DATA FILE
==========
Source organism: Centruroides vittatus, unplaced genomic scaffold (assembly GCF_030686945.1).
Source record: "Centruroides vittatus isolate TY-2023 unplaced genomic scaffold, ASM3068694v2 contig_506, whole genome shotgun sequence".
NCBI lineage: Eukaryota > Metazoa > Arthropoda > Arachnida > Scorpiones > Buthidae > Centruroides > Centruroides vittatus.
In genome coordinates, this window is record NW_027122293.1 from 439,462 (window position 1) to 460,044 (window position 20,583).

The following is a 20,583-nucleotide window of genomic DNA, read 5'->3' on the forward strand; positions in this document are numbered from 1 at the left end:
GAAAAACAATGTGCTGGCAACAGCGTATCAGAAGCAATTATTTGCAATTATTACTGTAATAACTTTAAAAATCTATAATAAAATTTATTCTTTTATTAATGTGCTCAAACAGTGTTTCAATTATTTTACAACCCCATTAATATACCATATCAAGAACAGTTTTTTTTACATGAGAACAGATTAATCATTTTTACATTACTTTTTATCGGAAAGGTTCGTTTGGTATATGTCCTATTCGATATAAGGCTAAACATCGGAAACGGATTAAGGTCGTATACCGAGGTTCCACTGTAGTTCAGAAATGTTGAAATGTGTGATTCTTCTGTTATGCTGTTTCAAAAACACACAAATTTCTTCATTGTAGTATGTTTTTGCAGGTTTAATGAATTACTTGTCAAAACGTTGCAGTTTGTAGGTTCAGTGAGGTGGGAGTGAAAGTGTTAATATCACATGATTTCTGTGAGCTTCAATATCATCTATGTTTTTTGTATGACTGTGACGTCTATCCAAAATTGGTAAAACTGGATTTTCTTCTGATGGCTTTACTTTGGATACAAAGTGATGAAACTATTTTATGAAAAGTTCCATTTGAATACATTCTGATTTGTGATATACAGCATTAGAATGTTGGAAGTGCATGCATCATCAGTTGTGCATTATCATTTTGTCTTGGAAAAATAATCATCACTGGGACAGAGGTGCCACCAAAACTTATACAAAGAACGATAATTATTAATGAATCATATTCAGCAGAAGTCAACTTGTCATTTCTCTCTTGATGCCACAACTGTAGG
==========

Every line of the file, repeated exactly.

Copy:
Source organism: Centruroides vittatus, unplaced genomic scaffold (assembly GCF_030686945.1).
Source record: "Centruroides vittatus isolate TY-2023 unplaced genomic scaffold, ASM3068694v2 contig_506, whole genome shotgun sequence".
NCBI lineage: Eukaryota > Metazoa > Arthropoda > Arachnida > Scorpiones > Buthidae > Centruroides > Centruroides vittatus.
In genome coordinates, this window is record NW_027122293.1 from 439,462 (window position 1) to 460,044 (window position 20,583).

The following is a 20,583-nucleotide window of genomic DNA, read 5'->3' on the forward strand; positions in this document are numbered from 1 at the left end:
GAAAAACAATGTGCTGGCAACAGCGTATCAGAAGCAATTATTTGCAATTATTACTGTAATAACTTTAAAAATCTATAATAAAATTTATTCTTTTATTAATGTGCTCAAACAGTGTTTCAATTATTTTACAACCCCATTAATATACCATATCAAGAACAGTTTTTTTTACATGAGAACAGATTAATCATTTTTACATTACTTTTTATCGGAAAGGTTCGTTTGGTATATGTCCTATTCGATATAAGGCTAAACATCGGAAACGGATTAAGGTCGTATACCGAGGTTCCACTGTAGTTCAGAAATGTTGAAATGTGTGATTCTTCTGTTATGCTGTTTCAAAAACACACAAATTTCTTCATTGTAGTATGTTTTTGCAGGTTTAATGAATTACTTGTCAAAACGTTGCAGTTTGTAGGTTCAGTGAGGTGGGAGTGAAAGTGTTAATATCACATGATTTCTGTGAGCTTCAATATCATCTATGTTTTTTGTATGACTGTGACGTCTATCCAAAATTGGTAAAACTGGATTTTCTTCTGATGGCTTTACTTTGGATACAAAGTGATGAAACTATTTTATGAAAAGTTCCATTTGAATACATTCTGATTTGTGATATACAGCATTAGAATGTTGGAAGTGCATGCATCATCAGTTGTGCATTATCATTTTGTCTTGGAAAAATAATCATCACTGGGACAGAGGTGCCACCAAAACTTATACAAAGAACGATAATTATTAATGAATCATATTCAGCAGAAGTCAACTTGTCATTTCTCTCTTGATGCCACAACTGTAGG